June 18, 2024

Observational Drawing or Copying Drawings?

This week I thought of featuring some of the drawings of my son. He is going to be 10 years old this year. Below are some of his drawings. There is special about these drawings. He shows his drawing skills when he looks at some object or another drawing.

Is this called ‘copying a drawing‘?

I have this doubt in mind. Is it good for him to draw such pictures by looking at another artwork or photo or even an object?

Observational drawing

He started showing this skill or attitude when he was a preschooler. Those days he looked at his toys and drew those. I was surprised because the drawing is almost similar to the toy he referred and I understood he has some skills.

Sometimes, he spends time following YouTube videos that teach him on drawing popular cartoon characters and similar drawings. He follows the steps until he completes his drawing.

But, when it comes to creative drawing, he is a little lazy. 🙂

Observational drawing

The below drawing of a smoothie is for T Tuesday this week. But it is a funny fruit smoothie as per my son 🙂

Observational drawing

Sometimes he likes to surprise me with drawings such as below.

Observational drawing
When it is closed
Observational drawing
When the drawing is opened.
Observational drawing
When it is closed
When the drawing is opened.
When it is closed
When the drawing is opened.

I experienced some benefits of such drawings for him. This is a good activity for him when he is bored. He spends his screen time watching how to draw a character. He improves his concentration by carefully drawing these which I believe is good for his attention span.

When it is closed
When the drawing is opened.

Now I want your advice. Is it good for children to draw by looking at other drawings? Or characters?

Or, do they only want to be creative with their artwork?

Anyway, recently I asked him to add his imagination and creativity to such drawings too to make them more beautiful! 🙂

**Check the link parties that I like to join.

Amila Gamage Wickramarachchi

Amila Gamage Wickramarachchi is the founder of this blog. She shares her parenting and lifestyle experiences of raising a child in Singapore.

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10 thoughts on “Observational Drawing or Copying Drawings?

  1. I think it is awesome he loves to learn and create art-thinking as he gets older he will be inspired to create his own without a reference.
    loved the drink he drew-fun.
    Happy T Kathy

  2. He is very good. I look at others artwork, that is how I learn. I am no expert, but it seems it would be okay. Happy T Day.

  3. Your son has a lot of talent. It’s fine copying other drawings or objects to learn how to draw them, and he is really good for his age. Enjoy your funy frozen smoothy! Happy T Day, Valerie

  4. These are such fun drawings Amila. It’s not a bad thing to learn to draw by copying. Even famous artists did/do that, even after years of drawing or painting. If you want to a draw a scene, you are copying that scene from a photo or from sitting at the place. It’s a great way to get details of a situation. At 10, the fact that he is drawing someone else’s creation is really a good thing because he is learning to draw. And he is very good at that. Have a wonderful T day and week ahead. Hugs-Erika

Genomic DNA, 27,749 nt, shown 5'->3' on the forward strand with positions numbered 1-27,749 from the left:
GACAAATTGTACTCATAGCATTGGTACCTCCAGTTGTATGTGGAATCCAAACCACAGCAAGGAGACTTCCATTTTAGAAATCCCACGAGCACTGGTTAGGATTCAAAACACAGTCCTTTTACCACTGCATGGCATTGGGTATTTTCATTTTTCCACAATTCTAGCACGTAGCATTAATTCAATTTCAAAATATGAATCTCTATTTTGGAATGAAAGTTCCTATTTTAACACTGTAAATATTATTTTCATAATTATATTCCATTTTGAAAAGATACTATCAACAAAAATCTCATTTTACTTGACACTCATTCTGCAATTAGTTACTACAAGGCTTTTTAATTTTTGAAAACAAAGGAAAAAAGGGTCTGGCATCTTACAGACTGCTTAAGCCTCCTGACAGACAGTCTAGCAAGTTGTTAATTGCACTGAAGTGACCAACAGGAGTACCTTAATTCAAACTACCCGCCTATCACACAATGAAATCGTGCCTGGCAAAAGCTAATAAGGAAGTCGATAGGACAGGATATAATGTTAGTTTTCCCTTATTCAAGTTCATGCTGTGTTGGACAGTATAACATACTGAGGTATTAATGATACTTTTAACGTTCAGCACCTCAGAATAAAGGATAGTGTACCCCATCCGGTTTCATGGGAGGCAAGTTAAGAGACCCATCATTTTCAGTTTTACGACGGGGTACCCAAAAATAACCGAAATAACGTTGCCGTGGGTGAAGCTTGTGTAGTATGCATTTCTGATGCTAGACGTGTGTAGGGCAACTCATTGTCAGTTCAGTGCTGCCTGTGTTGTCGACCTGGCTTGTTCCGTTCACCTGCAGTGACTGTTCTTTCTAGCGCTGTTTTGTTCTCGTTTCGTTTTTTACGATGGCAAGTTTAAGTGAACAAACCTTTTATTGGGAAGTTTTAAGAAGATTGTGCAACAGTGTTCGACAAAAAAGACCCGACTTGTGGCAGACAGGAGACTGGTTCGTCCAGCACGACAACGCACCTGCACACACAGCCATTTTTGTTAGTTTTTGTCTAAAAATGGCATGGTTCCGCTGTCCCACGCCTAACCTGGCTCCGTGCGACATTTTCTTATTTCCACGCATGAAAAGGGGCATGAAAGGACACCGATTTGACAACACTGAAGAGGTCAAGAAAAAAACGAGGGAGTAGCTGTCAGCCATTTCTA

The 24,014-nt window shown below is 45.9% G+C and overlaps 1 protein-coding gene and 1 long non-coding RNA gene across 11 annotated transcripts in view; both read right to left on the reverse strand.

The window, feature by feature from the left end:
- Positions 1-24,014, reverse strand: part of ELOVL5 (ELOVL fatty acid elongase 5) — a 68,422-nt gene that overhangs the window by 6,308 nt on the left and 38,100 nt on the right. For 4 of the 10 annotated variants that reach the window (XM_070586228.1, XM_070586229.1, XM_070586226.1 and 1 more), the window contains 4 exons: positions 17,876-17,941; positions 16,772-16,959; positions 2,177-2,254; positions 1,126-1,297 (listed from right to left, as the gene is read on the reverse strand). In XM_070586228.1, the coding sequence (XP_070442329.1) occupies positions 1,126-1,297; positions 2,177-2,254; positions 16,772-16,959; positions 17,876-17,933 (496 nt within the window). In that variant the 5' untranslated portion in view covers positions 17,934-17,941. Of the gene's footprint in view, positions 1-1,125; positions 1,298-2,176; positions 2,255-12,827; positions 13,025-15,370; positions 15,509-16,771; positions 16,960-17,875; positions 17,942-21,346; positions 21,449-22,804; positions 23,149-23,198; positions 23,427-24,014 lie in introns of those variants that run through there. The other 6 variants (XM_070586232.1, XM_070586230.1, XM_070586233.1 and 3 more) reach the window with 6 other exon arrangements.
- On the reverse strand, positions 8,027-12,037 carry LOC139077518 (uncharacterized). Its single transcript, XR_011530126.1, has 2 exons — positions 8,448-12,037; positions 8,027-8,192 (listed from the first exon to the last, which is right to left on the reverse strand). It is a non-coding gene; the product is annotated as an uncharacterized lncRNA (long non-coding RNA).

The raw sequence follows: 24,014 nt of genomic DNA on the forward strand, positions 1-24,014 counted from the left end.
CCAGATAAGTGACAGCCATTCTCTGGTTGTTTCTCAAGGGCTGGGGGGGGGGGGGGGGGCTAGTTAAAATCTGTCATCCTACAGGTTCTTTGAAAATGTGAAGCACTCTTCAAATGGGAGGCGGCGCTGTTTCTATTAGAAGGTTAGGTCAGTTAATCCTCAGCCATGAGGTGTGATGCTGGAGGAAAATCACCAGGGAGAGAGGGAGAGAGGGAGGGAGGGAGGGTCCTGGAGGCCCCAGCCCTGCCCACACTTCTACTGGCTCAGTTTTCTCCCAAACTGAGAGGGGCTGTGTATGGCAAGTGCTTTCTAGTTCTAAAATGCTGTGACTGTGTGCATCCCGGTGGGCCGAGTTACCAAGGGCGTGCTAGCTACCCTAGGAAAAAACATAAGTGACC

5. All of the great painters learned to paint by copying masters like Michelangelo, Raphael, etc. There is learning in copying. He might grasp concepts quicker such as perspective, light and shadow, color by copying instead of reading about it in a book or watching a video. You will have to remind him that copying the artwork is ok to learn, but he cannot pass the artwork off as his own. His smoothie drawing is very fun and the folded paper drawings are quite imaginative. Happy T Day

  6. I think he has real talent and he learns a lot by copying other drawings. It’s what many artists do and did, including the very famous ones. We tend to worry too much about what our kids are doing might be “wrong”, but I think this worry is really one we don’t need to have. With time he will develop his own creativity and find his own way and style. This is his current way of exploring and it’s a good one.

  7. In case you didn’t see today’s post, there was a power outage in my neighborhood and I was without power for nearly 24 hours, which is why I’m late visiting.

    Your son is very talented. The drawings from toys, animals, etc. come from a different skill set than those he imagines. He is already quite clever, and PLEASE, Amila, don’t discourage him in either skill set. As he matures, he will determine where he wants to go with his art. He will either continue drawing or decide on another career path. Regardless, either way, he needs to determine that for himself with only encouragement, while not forcing him into a corner he hasn’t chosen.

    I think his drink reference is quite cute and clever. He certainly has a mind of his own. Thanks for sharing his incredible art and drink with us for T this Tuesday.

  8. I lOVE your sons’ drawings. I think that it is great that he is looking at others work to get inspiration. Eventually he will branch out on his own. I still struggle with finding my own inspiration and I think it just takes time, practice and the right inspiration. I recently got a book from the library that he would like…it has the same kind of drawings that fold out. And they are unusual and all from the artist’s head. The books are “Imagine” and “The Land Of Neverbelieve” by Norman Messenger. Check them out if you can.
    Happy Tea Day,
    Kate Yetter

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